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Cape Town - A group of local artists are petitioning the City of Cape Town for permission to repaint the “FREE MANDELA” slogan which the city painted over when its graffiti by-law came into effect.
The slogan, one of the city’s longest-standing graffiti pieces done by an anonymous artist, was written on the vibracrete wall of the cemetery on Anzio Road, in Observatory.
Under the graffiti by-law, offenders can be fined up to R1 500. Since the by-law came into effect on July 9, 2010 there has been a large clean-up of the city’s walls.
Street and studio artist Faith47 – who asked to be called by her artist name – started an online petition this week on change.org, titled “Grant permission for the repainting of the ‘FREE MANDELA’ slogan in Cape Town”, which on Thursday had 250 signatures.
“The City of Cape Town is the World Design Capital 2014, yet the new by-laws that have been instituted are restricting and policing non-violent crime, like street art, skateboarding, busking, dogs barking,” said Faith47.
Faith47 told the Cape Argus that she had always taken notice of political slogans and stencils across the city.
“I would drive past it often and it would give me a sense of what this country had just come through. It was a small but significant part of the fabric of our city that gave it substance and meaning.”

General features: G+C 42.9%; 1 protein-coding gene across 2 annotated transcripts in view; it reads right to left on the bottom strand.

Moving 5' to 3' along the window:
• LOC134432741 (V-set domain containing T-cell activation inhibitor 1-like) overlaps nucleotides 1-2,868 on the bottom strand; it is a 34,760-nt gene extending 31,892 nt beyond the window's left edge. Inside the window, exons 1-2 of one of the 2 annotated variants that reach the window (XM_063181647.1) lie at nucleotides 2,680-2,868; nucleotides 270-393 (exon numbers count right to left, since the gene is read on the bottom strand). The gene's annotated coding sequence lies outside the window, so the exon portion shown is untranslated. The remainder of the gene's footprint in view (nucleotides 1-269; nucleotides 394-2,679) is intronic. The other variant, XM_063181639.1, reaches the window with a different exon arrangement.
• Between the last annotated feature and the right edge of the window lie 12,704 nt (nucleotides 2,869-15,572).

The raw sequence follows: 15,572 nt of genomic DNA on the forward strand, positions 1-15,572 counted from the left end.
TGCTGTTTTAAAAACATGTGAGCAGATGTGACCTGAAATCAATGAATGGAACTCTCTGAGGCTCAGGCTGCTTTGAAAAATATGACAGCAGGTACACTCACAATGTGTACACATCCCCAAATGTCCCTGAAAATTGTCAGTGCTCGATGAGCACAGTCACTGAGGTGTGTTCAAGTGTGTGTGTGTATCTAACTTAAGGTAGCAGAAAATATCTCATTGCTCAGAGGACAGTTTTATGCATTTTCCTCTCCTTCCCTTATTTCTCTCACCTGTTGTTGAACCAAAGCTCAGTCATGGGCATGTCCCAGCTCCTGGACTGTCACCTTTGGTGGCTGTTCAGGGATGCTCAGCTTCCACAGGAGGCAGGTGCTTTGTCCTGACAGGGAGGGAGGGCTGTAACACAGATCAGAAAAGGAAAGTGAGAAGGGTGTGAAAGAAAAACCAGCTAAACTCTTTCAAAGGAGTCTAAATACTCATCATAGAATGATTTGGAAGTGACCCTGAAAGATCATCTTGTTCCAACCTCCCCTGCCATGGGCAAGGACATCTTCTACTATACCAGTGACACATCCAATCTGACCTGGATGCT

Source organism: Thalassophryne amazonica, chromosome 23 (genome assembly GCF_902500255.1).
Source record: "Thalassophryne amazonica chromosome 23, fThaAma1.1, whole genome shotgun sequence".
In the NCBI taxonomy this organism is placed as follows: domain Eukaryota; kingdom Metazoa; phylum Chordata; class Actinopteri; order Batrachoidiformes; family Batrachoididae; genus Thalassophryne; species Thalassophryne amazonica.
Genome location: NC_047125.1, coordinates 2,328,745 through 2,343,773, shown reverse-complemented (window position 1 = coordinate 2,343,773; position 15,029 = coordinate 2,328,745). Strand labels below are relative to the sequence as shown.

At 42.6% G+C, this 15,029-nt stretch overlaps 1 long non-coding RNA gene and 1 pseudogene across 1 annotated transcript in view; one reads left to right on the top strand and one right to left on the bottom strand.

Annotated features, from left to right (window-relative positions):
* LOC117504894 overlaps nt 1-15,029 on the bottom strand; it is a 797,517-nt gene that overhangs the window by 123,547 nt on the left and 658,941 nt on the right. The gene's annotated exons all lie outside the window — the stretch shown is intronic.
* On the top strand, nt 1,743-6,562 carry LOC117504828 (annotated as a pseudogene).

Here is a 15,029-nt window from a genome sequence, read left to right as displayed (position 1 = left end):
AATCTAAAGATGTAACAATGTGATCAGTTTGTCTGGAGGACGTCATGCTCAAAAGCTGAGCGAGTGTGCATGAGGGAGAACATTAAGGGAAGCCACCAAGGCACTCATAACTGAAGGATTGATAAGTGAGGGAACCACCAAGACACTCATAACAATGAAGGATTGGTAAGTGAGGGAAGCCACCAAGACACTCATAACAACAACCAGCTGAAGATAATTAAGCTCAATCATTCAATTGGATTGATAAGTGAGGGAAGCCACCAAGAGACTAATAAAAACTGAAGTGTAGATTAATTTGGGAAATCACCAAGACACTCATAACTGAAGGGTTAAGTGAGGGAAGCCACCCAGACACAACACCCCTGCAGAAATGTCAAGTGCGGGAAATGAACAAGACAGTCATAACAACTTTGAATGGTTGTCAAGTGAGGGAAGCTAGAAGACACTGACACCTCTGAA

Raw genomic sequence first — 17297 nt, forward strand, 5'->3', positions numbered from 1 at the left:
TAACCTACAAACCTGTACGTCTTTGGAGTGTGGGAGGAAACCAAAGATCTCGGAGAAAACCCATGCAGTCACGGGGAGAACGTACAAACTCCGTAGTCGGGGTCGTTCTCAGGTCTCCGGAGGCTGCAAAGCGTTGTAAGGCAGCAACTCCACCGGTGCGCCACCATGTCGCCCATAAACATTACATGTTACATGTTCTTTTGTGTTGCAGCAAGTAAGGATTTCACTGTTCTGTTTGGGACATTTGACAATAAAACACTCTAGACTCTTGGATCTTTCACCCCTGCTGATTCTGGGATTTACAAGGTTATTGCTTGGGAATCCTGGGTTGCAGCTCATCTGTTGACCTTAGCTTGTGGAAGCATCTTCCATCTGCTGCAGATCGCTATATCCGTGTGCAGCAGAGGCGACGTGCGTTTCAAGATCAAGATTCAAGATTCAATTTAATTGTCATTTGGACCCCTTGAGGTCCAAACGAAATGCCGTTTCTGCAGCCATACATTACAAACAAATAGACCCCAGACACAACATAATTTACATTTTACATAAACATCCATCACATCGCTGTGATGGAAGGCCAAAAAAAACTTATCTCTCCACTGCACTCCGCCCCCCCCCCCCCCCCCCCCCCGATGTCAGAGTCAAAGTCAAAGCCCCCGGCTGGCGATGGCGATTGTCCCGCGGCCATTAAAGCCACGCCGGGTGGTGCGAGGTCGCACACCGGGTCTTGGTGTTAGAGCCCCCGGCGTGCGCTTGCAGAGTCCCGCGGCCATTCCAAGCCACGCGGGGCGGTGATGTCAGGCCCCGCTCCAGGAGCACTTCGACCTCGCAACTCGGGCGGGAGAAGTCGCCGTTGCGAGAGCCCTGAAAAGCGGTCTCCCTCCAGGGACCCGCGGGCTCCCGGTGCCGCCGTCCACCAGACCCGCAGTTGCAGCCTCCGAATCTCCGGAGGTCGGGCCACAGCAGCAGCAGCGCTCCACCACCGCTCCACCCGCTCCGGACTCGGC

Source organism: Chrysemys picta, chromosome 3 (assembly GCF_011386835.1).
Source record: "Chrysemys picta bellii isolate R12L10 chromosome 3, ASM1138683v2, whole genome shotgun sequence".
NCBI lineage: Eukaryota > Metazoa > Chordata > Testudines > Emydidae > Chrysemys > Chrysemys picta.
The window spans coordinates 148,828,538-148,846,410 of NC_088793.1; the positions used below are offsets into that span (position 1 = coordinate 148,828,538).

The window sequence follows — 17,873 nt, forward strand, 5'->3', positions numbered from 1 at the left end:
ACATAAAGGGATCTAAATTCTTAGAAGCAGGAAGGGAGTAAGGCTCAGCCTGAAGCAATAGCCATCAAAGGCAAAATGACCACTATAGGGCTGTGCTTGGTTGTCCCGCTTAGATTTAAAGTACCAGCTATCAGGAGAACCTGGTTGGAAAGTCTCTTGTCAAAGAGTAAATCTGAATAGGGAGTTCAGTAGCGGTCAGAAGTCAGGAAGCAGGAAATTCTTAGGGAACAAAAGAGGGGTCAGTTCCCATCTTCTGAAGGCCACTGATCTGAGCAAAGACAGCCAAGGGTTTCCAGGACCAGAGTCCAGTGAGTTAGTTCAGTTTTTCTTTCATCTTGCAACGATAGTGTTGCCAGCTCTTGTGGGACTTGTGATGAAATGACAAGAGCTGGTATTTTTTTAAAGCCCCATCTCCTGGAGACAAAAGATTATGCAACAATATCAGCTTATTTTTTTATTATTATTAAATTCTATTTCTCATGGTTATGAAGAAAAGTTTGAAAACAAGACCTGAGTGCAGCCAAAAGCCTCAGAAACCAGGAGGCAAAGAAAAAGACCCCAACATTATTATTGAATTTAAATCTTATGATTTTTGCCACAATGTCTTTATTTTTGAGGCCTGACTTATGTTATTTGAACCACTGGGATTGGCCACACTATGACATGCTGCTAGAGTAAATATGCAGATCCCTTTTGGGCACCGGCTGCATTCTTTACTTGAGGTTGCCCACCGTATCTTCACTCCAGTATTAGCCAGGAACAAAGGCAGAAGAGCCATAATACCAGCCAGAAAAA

Faith47 believes that the slogan was painted over at about the time of the graffiti by-law implementation. “To be clear – I am very sure the city did not paint over the slogan intentionally, it is just something that happens when you have a cleaning squad who have no instructions to save any artworks that might be of value… the problem is in the policy itself that has no deeper understanding of what it is destroying,” she said
Over the years Faith47 and other artists have considered repainting the slogan without permission but decided against it.
Her application to the city’s department of arts and culture was declined and the reason was that “the owner of the property identified is the Operational Property Management Department of the Western Provincial Government. As owners of the property they will not grant permission to proceed as the wall is protected in terms of heritage legislation”.
The Cape Argus is in possession of the letter signed by the department’s manager Zayd Minty.
“We keep a section of the Berlin wall in the city. The slogans and stencils on that wall are historically valuable. Everyone can understand that but we fail to protect our own visual heritage,” said Faith47.
She is volunteering to restore or repaint the slogan in the exact location and manner of its former self.
Although the city’s mayoral committee member for safety and security, JP Smith said he was not aware that the slogan existed, he urged local artists to submit a list to the department of arts and culture with art that they consider to be of heritage value to prevent it from being destroyed.
Echoing, Faith47’s sentiments, Woodstock-based artist Bazil Baxter said the “FREE MANDELA” slogan represented a part of history that had important heritage value. He also urged the city to have an arts-based dialogue to surface creative insights.
The department had not responded at the time of going to print.